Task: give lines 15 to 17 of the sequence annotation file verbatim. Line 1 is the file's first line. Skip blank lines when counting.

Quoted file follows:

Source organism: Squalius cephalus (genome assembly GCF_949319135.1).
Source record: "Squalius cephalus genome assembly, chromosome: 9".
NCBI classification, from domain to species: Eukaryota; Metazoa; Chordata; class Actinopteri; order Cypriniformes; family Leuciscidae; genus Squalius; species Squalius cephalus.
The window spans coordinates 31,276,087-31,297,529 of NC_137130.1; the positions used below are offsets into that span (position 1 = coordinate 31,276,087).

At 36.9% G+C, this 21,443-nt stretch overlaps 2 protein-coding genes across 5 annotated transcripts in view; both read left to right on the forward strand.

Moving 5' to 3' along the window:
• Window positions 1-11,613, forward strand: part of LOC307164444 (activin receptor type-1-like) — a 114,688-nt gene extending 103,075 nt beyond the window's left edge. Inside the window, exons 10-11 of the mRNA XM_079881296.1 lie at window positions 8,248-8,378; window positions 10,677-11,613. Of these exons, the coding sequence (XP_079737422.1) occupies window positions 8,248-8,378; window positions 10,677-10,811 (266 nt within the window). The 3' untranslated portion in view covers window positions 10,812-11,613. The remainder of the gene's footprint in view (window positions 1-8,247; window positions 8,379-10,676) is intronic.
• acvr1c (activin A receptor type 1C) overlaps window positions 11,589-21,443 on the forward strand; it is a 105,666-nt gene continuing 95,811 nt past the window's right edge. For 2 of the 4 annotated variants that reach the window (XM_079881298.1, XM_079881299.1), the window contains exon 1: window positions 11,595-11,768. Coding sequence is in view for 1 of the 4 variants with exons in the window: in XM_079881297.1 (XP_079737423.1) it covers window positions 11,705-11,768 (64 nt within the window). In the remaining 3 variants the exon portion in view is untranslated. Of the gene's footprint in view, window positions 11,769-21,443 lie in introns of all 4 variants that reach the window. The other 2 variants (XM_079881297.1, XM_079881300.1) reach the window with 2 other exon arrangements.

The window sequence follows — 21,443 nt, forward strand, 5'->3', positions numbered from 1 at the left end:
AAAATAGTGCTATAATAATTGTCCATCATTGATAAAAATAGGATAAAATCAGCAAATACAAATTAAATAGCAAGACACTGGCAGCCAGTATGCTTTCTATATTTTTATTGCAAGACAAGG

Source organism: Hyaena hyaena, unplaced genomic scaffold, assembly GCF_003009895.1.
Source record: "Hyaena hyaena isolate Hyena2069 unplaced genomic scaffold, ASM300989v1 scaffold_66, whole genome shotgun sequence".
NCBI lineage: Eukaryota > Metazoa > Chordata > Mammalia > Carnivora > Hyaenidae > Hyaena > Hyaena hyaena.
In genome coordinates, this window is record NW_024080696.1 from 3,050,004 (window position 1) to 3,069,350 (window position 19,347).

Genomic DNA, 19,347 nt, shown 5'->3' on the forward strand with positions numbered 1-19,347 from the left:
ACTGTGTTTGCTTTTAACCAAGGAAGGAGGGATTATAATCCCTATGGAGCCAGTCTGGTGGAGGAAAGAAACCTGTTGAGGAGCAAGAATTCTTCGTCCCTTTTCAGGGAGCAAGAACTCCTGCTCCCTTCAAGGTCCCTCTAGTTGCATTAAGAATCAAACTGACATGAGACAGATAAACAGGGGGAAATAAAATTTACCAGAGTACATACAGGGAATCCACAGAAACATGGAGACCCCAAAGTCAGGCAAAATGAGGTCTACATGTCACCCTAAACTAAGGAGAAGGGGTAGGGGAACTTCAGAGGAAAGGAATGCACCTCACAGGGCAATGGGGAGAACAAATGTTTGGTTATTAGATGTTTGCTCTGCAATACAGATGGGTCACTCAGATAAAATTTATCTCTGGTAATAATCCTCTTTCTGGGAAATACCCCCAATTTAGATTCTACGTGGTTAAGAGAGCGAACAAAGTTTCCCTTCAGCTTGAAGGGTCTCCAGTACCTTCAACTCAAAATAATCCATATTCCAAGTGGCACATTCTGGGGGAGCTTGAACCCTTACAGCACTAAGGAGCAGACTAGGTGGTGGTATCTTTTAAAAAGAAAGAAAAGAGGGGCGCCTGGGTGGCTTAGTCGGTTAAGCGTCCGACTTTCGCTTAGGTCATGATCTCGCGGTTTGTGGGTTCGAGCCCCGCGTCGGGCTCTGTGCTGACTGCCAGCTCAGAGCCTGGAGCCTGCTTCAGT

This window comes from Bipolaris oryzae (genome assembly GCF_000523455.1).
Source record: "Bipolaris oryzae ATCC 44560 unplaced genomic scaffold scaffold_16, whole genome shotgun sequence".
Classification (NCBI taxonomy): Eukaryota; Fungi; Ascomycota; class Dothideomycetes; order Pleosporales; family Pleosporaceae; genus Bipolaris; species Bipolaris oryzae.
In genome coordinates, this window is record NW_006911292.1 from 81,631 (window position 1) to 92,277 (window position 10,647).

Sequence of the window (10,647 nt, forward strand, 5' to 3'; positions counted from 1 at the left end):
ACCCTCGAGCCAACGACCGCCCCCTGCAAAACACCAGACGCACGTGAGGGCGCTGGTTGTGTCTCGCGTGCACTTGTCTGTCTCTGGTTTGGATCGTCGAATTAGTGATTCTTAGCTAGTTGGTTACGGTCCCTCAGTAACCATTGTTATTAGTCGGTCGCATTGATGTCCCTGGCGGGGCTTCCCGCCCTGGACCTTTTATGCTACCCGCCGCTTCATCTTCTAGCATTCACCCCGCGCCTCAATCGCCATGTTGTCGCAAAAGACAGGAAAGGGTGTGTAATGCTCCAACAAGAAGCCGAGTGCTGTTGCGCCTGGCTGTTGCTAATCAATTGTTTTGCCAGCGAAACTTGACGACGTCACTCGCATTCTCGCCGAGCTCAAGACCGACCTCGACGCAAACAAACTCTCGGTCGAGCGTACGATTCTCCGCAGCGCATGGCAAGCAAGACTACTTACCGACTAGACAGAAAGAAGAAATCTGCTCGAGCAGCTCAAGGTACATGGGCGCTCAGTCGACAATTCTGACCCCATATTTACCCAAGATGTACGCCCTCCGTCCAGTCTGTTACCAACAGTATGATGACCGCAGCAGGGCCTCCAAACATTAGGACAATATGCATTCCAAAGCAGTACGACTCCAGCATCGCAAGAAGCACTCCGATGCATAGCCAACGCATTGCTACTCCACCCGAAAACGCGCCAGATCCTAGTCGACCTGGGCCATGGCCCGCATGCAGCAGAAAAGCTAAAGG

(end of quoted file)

Genomic DNA, 19,347 nt, shown 5'->3' on the forward strand with positions numbered 1-19,347 from the left:
ACTGTGTTTGCTTTTAACCAAGGAAGGAGGGATTATAATCCCTATGGAGCCAGTCTGGTGGAGGAAAGAAACCTGTTGAGGAGCAAGAATTCTTCGTCCCTTTTCAGGGAGCAAGAACTCCTGCTCCCTTCAAGGTCCCTCTAGTTGCATTAAGAATCAAACTGACATGAGACAGATAAACAGGGGGAAATAAAATTTACCAGAGTACATACAGGGAATCCACAGAAACATGGAGACCCCAAAGTCAGGCAAAATGAGGTCTACATGTCACCCTAAACTAAGGAGAAGGGGTAGGGGAACTTCAGAGGAAAGGAATGCACCTCACAGGGCAATGGGGAGAACAAATGTTTGGTTATTAGATGTTTGCTCTGCAATACAGATGGGTCACTCAGATAAAATTTATCTCTGGTAATAATCCTCTTTCTGGGAAATACCCCCAATTTAGATTCTACGTGGTTAAGAGAGCGAACAAAGTTTCCCTTCAGCTTGAAGGGTCTCCAGTACCTTCAACTCAAAATAATCCATATTCCAAGTGGCACATTCTGGGGGAGCTTGAACCCTTACAGCACTAAGGAGCAGACTAGGTGGTGGTATCTTTTAAAAAGAAAGAAAAGAGGGGCGCCTGGGTGGCTTAGTCGGTTAAGCGTCCGACTTTCGCTTAGGTCATGATCTCGCGGTTTGTGGGTTCGAGCCCCGCGTCGGGCTCTGTGCTGACTGCCAGCTCAGAGCCTGGAGCCTGCTTCAGT

This window comes from Bipolaris oryzae (genome assembly GCF_000523455.1).